ex+iy: The Imaginary Becomes Real
That this subject [imaginary numbers] has hitherto been surrounded by mysterious obscurity, is to be attributed largely to an ill-adapted notation. If, for instance, +1, −1, √−1 had been called direct, inverse, and lateral units, instead of positive, negative, and imaginary (or even impossible), such an obscurity would have been out of the question.—CARL FRIEDRICH GAUSS (1777–1855)1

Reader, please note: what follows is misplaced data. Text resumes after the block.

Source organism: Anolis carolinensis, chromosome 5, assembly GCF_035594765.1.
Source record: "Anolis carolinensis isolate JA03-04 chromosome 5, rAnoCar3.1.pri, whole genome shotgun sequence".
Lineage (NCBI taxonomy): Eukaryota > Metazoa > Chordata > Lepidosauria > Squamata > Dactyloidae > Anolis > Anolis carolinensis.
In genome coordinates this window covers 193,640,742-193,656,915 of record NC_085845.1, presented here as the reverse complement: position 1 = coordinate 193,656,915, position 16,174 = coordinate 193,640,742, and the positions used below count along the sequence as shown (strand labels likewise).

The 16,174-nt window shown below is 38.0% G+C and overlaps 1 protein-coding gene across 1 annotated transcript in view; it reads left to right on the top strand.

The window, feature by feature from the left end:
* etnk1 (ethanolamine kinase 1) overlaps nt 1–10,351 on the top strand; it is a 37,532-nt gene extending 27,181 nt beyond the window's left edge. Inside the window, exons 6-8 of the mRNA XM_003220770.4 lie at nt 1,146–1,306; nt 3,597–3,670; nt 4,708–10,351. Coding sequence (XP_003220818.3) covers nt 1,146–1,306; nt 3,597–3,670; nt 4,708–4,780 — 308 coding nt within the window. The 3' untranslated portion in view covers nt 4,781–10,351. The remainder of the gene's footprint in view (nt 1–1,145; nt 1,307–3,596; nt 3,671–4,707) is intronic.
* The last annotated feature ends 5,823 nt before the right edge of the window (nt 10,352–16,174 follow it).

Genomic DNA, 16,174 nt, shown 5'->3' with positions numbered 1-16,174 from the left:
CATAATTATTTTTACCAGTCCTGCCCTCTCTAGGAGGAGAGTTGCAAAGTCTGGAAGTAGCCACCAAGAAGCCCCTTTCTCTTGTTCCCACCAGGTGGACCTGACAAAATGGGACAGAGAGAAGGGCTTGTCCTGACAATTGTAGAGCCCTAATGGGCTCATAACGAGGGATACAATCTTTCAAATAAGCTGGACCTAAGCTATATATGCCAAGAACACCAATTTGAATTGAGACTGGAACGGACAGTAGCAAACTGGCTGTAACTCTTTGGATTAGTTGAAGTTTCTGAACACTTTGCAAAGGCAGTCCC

The introduction of expressions like eix into mathematics raises the question: What, exactly, do we mean by such an expression? Since the exponent is imaginary, we cannot calculate the values of eix in the same sense that we can find the value of, say, e3.52—unless, of course, we clarify what we mean by “calculate” in the case ...